The Tai Chi Philosophy

tai chi philosophyTo those who truly practice Tai Chi in its original form, they will tell you that the practice of this ancient Chinese martial art and that Tai Chi philosophy is based on the principles and philosophy of Taoism. However, there is more to it than that as you might surmise by the fact that that the Yin-Yang symbol is used to depict Tai Chi Chuan. In reality this martial art is an active depiction of both Taoism and Confucianism. These were two different but similar approaches to dealing with the social and political climate of Ancient China.

The Philosophies

If you take a good look at the philosophies of Confucianism, you will find that they tend to be more concerned more with the overall social conditions of the times along with the conduct of people and society in general. On the other side of the coin, you have the philosophies of Taoism, which are far more concerned with the individualistic and mystical characteristics and is influenced by nature. As you can see these philosophies are very closely related to Tai Chi philosophy in many ways.

The essence of Tai Chi Chuan is a peaceful practice that is more about self-defense than it is about attack and as such, this goes right along with the tenets that Confucius laid down many centuries ago. It was his goal to restore peace and order to all the provinces of Ancient China. In order to do this, he felt that we would need to restore the very traditional values of virtue. In his mind he felt that the ancients were the only ones who really understood the relationship between heaven and earth.

Learning to follow

On the other hand Taoism is based on a single principle; this is that the Way or the Tao is responsible for all of the material things in the world and all of the changes in the world. A proper way to put this would run along these lines, “The Tao Te Ching can be translated as the Law of Virtue and its Way”. One should follow the natural forces in the world rather than fight against them and by doing so; one will learn to be harmonious with their own essence or the Tao.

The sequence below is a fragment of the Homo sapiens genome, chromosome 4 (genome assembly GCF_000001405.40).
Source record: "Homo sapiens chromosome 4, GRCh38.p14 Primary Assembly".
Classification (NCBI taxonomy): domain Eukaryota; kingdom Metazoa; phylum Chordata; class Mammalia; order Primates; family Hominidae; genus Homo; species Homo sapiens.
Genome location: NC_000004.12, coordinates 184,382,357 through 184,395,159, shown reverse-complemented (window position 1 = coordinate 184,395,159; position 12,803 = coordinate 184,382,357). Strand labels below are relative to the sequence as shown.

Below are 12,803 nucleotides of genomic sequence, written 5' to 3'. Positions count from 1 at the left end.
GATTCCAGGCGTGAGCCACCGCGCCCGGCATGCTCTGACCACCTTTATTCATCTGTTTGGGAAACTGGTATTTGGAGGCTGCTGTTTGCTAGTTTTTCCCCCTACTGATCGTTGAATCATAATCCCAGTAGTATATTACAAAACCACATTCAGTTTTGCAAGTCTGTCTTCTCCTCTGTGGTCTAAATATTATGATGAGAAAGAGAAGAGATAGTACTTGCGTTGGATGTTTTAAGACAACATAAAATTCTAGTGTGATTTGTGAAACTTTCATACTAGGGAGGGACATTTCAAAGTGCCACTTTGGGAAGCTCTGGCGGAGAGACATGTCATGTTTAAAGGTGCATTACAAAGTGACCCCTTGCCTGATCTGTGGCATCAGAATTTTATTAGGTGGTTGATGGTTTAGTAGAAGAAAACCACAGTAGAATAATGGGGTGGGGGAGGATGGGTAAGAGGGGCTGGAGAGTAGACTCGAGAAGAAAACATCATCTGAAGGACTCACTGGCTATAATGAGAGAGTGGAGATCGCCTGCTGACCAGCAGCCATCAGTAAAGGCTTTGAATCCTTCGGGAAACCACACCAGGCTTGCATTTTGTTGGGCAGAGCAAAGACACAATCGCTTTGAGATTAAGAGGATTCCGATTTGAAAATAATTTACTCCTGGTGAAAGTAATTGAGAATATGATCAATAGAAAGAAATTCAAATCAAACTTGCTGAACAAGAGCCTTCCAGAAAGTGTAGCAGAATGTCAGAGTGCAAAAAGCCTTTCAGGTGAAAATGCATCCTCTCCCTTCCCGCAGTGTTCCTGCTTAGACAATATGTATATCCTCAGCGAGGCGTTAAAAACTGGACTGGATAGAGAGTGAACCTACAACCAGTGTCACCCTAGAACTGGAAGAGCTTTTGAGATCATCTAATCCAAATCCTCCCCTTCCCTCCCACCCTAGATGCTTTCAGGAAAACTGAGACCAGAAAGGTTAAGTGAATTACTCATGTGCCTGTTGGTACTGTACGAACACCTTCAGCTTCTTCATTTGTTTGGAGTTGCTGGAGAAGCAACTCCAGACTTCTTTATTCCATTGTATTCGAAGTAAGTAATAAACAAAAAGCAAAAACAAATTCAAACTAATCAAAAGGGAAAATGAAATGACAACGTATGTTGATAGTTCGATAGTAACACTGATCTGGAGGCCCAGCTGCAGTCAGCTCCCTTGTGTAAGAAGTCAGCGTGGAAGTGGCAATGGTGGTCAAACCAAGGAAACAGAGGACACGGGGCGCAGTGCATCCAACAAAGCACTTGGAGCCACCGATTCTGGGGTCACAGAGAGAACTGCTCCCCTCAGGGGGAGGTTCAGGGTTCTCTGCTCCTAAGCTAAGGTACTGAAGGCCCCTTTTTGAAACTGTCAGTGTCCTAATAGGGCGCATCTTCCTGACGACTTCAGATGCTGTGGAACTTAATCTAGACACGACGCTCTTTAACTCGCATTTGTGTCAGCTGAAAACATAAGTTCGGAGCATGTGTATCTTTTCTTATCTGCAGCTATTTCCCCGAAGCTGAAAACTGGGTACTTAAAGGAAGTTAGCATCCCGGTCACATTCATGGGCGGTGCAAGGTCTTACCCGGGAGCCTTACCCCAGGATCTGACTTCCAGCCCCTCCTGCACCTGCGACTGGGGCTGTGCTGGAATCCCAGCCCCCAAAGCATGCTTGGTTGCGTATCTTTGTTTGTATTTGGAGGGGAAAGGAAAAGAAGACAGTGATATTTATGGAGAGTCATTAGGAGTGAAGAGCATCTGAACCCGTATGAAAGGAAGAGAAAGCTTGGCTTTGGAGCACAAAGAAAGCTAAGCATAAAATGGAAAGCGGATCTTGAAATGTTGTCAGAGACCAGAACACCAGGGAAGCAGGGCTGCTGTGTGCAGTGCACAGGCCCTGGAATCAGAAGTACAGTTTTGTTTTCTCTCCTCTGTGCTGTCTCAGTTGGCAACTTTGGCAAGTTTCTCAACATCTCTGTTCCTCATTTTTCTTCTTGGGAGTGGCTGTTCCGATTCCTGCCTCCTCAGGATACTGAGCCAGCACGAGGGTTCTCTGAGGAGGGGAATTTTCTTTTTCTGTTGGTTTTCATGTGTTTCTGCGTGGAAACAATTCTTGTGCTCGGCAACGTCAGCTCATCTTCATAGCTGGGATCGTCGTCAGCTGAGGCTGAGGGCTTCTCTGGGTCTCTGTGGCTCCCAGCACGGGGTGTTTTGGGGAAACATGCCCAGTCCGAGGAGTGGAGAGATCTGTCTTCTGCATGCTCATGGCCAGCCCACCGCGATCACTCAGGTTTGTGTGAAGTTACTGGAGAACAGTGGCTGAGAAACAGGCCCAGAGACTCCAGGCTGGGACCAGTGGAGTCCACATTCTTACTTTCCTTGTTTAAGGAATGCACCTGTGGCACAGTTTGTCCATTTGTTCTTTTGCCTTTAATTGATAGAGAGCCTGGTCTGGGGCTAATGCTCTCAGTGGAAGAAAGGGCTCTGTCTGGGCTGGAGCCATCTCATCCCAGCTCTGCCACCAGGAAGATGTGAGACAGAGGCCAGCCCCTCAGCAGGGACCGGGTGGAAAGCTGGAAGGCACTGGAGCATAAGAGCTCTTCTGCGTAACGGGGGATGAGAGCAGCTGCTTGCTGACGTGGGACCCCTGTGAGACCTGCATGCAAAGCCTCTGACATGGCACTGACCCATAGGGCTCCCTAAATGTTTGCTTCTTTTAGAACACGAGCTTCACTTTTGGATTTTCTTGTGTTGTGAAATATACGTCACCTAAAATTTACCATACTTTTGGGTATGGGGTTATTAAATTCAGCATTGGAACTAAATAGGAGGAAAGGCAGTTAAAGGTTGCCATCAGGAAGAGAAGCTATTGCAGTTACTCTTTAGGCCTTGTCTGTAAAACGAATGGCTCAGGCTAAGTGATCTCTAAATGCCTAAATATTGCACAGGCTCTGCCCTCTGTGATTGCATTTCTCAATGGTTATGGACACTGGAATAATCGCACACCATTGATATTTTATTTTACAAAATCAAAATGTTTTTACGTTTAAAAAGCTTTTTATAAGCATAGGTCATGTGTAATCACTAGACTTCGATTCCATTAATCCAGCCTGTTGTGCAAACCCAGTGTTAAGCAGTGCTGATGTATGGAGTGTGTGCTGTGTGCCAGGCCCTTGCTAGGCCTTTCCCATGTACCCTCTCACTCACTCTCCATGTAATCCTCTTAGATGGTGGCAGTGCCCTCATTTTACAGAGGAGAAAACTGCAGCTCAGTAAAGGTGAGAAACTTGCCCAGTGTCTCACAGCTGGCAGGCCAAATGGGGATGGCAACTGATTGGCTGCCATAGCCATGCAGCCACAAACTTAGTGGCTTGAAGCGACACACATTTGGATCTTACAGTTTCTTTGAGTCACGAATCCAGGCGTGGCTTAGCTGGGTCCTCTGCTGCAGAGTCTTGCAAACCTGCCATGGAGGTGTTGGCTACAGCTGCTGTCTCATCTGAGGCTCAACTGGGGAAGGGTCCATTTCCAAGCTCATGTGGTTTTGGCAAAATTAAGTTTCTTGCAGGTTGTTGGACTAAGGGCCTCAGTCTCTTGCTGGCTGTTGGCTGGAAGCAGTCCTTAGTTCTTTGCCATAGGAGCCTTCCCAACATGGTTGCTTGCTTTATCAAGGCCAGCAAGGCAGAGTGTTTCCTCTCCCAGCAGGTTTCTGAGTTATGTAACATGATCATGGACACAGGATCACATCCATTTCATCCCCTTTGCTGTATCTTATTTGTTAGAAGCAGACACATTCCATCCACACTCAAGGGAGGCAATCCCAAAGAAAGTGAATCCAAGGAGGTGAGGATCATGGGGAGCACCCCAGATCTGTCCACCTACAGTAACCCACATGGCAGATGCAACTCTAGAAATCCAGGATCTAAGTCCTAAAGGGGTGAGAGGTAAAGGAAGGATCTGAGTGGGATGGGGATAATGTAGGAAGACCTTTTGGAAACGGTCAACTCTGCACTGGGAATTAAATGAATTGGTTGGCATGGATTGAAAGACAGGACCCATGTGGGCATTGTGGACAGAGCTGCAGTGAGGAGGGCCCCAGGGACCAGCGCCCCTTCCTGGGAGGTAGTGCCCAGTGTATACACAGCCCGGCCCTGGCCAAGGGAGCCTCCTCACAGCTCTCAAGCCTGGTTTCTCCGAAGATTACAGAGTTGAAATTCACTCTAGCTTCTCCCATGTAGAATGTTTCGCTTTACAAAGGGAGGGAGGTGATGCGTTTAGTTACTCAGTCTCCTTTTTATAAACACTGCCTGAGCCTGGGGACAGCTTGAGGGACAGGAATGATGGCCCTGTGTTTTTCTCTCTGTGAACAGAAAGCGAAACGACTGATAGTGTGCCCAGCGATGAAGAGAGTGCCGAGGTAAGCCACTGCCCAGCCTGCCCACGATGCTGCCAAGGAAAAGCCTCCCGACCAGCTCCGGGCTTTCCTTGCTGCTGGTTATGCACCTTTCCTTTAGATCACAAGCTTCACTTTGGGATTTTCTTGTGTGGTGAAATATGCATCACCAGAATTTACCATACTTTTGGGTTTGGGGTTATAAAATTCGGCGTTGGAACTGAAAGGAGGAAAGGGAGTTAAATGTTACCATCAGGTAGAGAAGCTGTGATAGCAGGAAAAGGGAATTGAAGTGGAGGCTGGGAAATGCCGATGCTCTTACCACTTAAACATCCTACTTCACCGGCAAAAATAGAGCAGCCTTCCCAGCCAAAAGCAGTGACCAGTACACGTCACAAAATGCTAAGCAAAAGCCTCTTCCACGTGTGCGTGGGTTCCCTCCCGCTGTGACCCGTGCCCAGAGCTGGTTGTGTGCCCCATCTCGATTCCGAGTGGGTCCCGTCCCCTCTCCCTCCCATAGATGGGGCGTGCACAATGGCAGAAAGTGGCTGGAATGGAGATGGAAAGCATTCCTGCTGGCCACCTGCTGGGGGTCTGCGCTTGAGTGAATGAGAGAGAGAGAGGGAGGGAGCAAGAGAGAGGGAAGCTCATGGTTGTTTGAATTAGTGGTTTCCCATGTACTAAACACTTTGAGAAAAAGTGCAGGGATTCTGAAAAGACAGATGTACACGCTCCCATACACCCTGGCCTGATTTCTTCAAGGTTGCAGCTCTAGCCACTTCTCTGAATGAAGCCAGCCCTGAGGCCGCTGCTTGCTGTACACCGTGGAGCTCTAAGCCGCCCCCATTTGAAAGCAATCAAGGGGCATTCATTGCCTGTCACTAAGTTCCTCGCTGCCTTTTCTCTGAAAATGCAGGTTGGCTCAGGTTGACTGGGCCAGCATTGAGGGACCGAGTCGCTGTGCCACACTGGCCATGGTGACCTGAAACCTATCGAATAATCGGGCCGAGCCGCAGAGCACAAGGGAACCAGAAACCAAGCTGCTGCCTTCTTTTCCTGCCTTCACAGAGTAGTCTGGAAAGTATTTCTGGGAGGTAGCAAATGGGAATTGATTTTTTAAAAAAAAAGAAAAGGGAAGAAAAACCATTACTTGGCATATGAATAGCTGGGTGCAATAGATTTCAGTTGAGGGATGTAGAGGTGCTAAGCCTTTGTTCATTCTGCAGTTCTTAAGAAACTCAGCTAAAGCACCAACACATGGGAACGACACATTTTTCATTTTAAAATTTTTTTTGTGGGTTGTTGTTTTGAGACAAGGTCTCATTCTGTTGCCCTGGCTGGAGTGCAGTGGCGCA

To look more closely at how this relates to Tai Chi philosophy, one has to realize that the practice of Tai Chi actually provided an outlet for both Confucianism and Taoism. This can be further explained thusly; the physical training and self-improvement that goes with it, can be seen to not only affect the individual practicing Taiji, but in doing so it would serve the state. By teaching their students how to control their mental stresses, the masters felt that this would serve to reduce the outward or physical reactions that their levels of stress had been creating.

Tai Chi is for Everyone

Whether you are simply looking for a low impact exercise regimen, a self-defense course or nothing more than a way to relax and find your inner peace, all of these are part of the Tai Chi philosophy. As you can see the philosophies around which Tai Chi is based upon are far older that the practice itself and are really aimed at helping you achieve a level of peace within yourself and with the world around you.



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